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It is no less true now that, “The ‘real’ Socrates we have not: what we have is a set of interpretations each of which represents a ‘theoretically possible’ Socrates,” as Cornelia de Vogel (1955, 28) put it.In fact, de Vogel was writing as a new analytic paradigm for interpreting Socrates was about to become standard—Gregory Vlastos’s model (§2.2), which would hold sway until the mid 1990s.(See the Museum of Modern Art’s page on Brancusi’s which offers additional views.) Also true to Socrates’s reputation for ugliness, but less available, are the drawings of the contemporary Swiss artist, Hans Erni. Although many citizens lived by their labor in a wide variety of occupations, they were expected to spend much of their leisure time, if they had any, busying themselves with the affairs of the city.Men regularly participated in the governing Assembly and in the city’s many courts; and those who could afford it prepared themselves for success at public life by studying with rhetoricians and sophists from abroad who could themselves become wealthy and famous by teaching the young men of Athens to use words to their advantage.He was known for confusing, stinging and stunning his conversation partners into the unpleasant experience of realizing their own ignorance, a state sometimes superseded by genuine intellectual curiosity.It did not help matters that Socrates seemed to have a higher opinion of women than most of his companions had, speaking of “men and women,” “priests and priestesses,” and naming foreign women as his teachers: Socrates claimed to have learned rhetoric from Aspasia of Miletus, the ). Athenian citizen males of the upper social classes did not marry until they were at least thirty, and Athenian females were poorly educated and kept sequestered until puberty, when they were given in marriage by their fathers.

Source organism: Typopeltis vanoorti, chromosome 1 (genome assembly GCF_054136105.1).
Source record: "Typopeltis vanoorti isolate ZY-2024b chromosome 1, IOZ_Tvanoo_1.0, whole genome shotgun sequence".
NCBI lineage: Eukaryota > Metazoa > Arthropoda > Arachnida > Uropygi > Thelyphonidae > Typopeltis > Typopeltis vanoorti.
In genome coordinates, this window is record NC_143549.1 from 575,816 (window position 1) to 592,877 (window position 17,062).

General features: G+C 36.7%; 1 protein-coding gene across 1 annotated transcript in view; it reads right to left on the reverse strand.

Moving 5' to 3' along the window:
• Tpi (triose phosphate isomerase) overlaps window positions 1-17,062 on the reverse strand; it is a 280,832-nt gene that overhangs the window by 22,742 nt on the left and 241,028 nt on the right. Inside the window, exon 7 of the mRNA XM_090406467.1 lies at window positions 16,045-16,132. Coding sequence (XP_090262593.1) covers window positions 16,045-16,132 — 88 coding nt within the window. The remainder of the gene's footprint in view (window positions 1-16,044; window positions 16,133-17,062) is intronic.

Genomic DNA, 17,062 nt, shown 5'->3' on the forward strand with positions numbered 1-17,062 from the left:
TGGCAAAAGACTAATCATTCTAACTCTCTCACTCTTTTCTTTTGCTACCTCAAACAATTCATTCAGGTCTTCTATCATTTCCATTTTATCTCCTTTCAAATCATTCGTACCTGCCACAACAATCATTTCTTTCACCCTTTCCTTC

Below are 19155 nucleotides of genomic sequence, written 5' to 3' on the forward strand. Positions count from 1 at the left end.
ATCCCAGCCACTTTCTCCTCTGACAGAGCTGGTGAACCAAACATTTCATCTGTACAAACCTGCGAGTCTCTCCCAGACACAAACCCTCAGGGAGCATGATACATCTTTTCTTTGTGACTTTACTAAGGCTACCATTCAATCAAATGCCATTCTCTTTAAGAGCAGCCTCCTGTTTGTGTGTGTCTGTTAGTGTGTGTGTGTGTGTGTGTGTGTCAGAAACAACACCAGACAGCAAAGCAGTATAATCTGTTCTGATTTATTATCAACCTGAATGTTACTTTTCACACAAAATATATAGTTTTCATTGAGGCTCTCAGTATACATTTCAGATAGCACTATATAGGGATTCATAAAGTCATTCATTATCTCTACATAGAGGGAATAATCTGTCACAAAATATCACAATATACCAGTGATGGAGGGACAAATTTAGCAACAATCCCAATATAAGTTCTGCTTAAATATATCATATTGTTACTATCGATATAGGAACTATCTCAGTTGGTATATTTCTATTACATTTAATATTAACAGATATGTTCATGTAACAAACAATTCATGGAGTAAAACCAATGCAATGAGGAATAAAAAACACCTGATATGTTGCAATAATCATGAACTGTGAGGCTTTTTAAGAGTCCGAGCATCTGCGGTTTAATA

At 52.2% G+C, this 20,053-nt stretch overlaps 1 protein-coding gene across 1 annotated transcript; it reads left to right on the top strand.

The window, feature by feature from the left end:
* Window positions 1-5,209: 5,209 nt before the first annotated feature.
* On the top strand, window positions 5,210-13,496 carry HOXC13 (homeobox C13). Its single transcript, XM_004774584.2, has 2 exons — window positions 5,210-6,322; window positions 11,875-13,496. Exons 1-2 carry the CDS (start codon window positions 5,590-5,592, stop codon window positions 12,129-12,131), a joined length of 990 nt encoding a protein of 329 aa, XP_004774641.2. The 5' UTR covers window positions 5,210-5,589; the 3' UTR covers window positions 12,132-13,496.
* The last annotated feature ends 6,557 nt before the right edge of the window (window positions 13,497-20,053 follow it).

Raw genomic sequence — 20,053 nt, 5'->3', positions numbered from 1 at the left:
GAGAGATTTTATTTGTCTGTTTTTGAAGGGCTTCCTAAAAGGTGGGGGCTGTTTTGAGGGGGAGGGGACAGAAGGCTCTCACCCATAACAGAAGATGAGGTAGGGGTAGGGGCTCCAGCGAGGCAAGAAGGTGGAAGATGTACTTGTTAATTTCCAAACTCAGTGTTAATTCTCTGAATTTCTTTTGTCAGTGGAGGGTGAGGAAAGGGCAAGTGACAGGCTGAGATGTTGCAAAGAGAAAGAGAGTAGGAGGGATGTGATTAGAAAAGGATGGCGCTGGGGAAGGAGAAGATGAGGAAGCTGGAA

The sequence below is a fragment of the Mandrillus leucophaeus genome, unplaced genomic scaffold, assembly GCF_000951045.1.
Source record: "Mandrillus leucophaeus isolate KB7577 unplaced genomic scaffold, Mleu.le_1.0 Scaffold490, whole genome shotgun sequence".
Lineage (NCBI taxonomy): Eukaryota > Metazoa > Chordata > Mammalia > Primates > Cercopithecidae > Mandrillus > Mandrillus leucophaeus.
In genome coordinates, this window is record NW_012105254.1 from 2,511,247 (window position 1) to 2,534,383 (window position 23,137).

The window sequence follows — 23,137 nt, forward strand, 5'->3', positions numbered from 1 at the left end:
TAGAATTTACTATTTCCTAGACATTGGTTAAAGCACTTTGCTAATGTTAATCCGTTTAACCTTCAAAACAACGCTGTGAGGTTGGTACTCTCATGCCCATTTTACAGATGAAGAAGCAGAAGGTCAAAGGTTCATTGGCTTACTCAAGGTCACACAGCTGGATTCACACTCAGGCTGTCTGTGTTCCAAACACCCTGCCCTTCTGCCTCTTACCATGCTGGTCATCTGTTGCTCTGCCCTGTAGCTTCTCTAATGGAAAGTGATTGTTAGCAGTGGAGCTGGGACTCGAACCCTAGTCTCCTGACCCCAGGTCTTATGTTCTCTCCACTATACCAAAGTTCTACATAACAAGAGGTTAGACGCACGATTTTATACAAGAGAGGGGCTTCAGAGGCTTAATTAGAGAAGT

It was assumed among Athenians that mature men would find youths sexually attractive, and such relationships were conventionally viewed as beneficial to both parties by family and friends alike.He had wide-set, bulging eyes that darted sideways and enabled him, like a crab, to see not only what was straight ahead, but what was beside him as well; a flat, upturned nose with flaring nostrils; and large fleshy lips like an ass.Socrates let his hair grow long, Spartan-style (even while Athens and Sparta were at war), and went about barefoot and unwashed, carrying a stick and looking arrogant.The implication that he was guided by something he regarded as divine or semi-divine was all the more reason for other Athenians to be suspicious of Socrates.Socrates was usually to be found in the marketplace and other public areas, conversing with a variety of different people—young and old, male and female, slave and free, rich and poor—that is, with virtually anyone he could persuade to join with him in his question-and-answer mode of probing serious matters.